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STM32CubeMX

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  • STM32CubeMX is a graphical tool that allows a very easy configuration of STM32 microcontrollers and microprocessors, as well as the generation of the corresponding initialization C code for the Arm® Cortex®-M core or a partial Linux® Device Tree for Arm® Cortex®-A core), through a step-by-step process.
  • The first step consists in selecting the STMicroelectronics STM32 microcontroller or microprocessor that matches the required set of peripherals.
  • For microprocessors, the second step allows to configure the GPIOs and the clock setup for the whole system, and to interactively assign peripherals either to the Arm® Cortex®-M or to the Cortex®A world. Specific utilities, such as DDR configuration and tuning, make it easy to get started with STM32 microprocessors. For Cortex®-M core, the configuration includes additional steps that are exactly similar to those described for microcontrollers.
  • For microcontrollers and microprocessor Arm® Cortex®-M, the second step consists in configuring each required embedded software thanks to a pinout-conflict solver, a clock-tree setting helper, a power-consumption calculator, and an utility that configures the peripherals (such as GPIO or USART) and the middleware stacks (such as USB or TCP/IP).
  • Eventually the user launches the generation that matches the selected configuration choices. This step provides the initialization C code for the Arm® Cortex®-M, ready to be used within several development environments, or a partial Linux® device tree for the Arm® Cortex®-A.
  • STM32CubeMX is delivered within STM32Cube.

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 Key Features
  1. Intuitive STM32 microcontroller and microprocessor selection
  2. Rich easy-to-use graphical user interface allowing the configuration of:
 *Pinout with automatic conflict resolution
 *Peripherals and middleware functional modes with dynamic validation of parameter constraints for Arm® Cortex®-M core
 *Clock tree with dynamic validation of the configuration
 *Power sequence with estimated consumption results
 *Generation of initialization C code project, compliant with IAR™, Keil® and GCC compilers, for Arm® Cortex®-M core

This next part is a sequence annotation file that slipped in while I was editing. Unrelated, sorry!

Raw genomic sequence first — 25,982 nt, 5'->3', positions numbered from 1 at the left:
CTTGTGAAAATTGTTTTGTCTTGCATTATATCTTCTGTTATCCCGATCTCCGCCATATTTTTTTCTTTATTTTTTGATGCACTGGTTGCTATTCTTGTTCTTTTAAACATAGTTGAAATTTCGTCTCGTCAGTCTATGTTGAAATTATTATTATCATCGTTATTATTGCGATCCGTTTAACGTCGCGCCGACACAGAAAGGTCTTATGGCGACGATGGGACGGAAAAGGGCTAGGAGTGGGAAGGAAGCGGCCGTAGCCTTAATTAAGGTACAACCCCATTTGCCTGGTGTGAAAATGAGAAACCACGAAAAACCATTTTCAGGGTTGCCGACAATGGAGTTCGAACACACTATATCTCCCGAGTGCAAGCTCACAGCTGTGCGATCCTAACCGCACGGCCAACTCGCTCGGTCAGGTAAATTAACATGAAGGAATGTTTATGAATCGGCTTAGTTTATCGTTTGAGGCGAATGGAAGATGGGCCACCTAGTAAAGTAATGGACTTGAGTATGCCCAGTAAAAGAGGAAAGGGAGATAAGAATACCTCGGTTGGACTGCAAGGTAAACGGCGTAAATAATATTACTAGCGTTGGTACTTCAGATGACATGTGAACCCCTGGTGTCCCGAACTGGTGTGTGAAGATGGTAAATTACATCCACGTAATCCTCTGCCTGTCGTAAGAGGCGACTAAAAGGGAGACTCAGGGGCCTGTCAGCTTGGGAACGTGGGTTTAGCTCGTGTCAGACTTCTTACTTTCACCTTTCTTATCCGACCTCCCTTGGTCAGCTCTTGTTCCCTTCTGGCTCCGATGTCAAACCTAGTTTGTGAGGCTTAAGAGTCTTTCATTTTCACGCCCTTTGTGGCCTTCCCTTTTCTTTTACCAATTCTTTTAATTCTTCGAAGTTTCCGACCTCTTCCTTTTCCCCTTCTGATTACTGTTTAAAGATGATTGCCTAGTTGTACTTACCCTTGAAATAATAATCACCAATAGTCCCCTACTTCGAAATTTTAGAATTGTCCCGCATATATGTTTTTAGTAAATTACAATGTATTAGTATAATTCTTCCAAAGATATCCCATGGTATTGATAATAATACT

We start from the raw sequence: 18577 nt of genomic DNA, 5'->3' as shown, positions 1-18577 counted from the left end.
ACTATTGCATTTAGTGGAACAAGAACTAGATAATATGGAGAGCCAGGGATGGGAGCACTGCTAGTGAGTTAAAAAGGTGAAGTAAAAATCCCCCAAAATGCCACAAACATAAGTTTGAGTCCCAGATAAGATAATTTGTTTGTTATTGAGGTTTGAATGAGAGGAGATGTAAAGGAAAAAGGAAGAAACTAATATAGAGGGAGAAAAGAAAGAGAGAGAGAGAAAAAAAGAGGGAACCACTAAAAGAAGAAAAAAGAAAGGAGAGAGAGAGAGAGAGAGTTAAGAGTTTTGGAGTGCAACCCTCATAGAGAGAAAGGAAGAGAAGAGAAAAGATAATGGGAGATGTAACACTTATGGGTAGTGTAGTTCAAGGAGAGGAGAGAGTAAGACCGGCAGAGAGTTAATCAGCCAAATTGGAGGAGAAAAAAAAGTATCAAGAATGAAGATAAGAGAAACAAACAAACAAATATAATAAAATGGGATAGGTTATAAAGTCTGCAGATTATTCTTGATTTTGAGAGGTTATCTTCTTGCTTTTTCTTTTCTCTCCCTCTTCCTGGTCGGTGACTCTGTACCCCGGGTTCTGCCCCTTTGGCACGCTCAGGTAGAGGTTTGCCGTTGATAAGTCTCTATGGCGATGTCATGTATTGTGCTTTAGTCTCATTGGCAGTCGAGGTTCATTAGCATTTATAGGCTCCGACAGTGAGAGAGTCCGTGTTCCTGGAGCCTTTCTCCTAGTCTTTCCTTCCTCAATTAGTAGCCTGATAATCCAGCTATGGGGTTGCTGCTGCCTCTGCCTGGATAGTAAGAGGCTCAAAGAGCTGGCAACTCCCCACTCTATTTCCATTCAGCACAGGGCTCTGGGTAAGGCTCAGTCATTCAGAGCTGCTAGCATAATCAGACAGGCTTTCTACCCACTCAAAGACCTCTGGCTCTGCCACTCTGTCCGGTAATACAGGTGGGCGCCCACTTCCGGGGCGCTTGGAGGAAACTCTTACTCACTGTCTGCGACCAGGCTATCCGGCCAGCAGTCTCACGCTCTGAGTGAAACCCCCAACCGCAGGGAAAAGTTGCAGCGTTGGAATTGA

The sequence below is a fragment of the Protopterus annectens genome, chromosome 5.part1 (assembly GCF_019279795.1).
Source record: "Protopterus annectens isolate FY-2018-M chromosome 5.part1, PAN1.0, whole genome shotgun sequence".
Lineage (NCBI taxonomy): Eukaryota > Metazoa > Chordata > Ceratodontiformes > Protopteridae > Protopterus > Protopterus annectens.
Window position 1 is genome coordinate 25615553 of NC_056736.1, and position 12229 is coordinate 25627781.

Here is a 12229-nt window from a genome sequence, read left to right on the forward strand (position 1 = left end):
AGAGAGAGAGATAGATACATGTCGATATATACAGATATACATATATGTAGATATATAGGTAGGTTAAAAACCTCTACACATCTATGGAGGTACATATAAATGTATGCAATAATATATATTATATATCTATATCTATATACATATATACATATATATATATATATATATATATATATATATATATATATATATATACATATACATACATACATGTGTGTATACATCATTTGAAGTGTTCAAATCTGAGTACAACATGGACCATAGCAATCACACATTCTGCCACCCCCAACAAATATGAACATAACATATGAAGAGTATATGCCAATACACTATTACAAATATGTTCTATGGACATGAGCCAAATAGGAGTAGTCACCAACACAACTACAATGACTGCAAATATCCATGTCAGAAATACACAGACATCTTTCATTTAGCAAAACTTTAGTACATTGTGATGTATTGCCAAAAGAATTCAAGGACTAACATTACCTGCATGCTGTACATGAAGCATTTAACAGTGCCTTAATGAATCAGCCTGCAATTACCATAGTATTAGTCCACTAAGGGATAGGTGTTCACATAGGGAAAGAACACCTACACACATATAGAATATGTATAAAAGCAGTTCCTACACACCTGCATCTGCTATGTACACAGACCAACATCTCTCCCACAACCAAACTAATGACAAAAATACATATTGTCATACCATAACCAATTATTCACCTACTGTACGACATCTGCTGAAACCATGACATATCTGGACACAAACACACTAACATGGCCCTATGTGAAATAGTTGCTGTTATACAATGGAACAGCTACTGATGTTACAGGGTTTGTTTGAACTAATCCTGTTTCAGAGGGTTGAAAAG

*Generation of a partial Linux® Device Tree for Arm® Cortex®-A core (STM32 microprocessors)
  1. Availability as standalone software running on Windows®, Linux® and macOS® (macOS is a trademark of Apple Inc. registered in the U.S. and other countries.) operating systems, or through Eclipse plug-in


 Glossary
  1. Linux® Device Tree:
  • The Device Tree is a data structure for describing hardware.
  • A device tree is a tree data structure that describes the hardware configuration of the system to the Linux operating system. During boot, the Linux kernel will use the information in the device tree to recognize, load appropriate drivers and manage the hardware devices in the system.
  • The primary purpose of Device Tree in Linux is to provide a way to describe non-discoverable hardware. This information was previously hard coded in source code. Some more background on what Device Tree is, advantages, and competing solutions.
  • Device Tree Embedded Kernel Linux When porting drivers on a specific board for a comparatively new linux kernel, it is common to edit the linux device tree files to put together all the device configurations with register values, working modes and pin control offsets set to expected values.
  • A device tree is a tree data structure that describes the hardware configuration of the system to the Linux operating system. During boot, the Linux kernel will use the information in the device tree to recognize, load appropriate drivers and manage the hardware devices in the system.
  • The \"Device Tree\" is a relatively new (for ARM Linux) frameworkfor specifying the hardware configuration of a board to the Linux Kernel.
  • Given the correct device tree, the same compiled kernel can support different hardware configurations within a wider architecture family. The Linux kernel for the ARC, ARM, C6x, H8/300, MicroBlaze, MIPS, NDS32, Nios II, OpenRISC, PowerPC, RISC-V, SuperH, and Xtensa architectures reads device tree information; on ARM, device trees have been mandatory for all new SoCssince 2012. This can be seen as a remedy to the vast number of forks (of Linux and Das U-Boot) that have historically been created to s…
  • Linux Device Tree Include File. DTSI file is a Linux Device Tree Include File. The Device Tree is a data structure for describing hardware. Device Tree Compiler (dtc) - converts between the human editable device tree source "dts" format and the compact device tree blob "dtb" representation usable by the Linux kernel.
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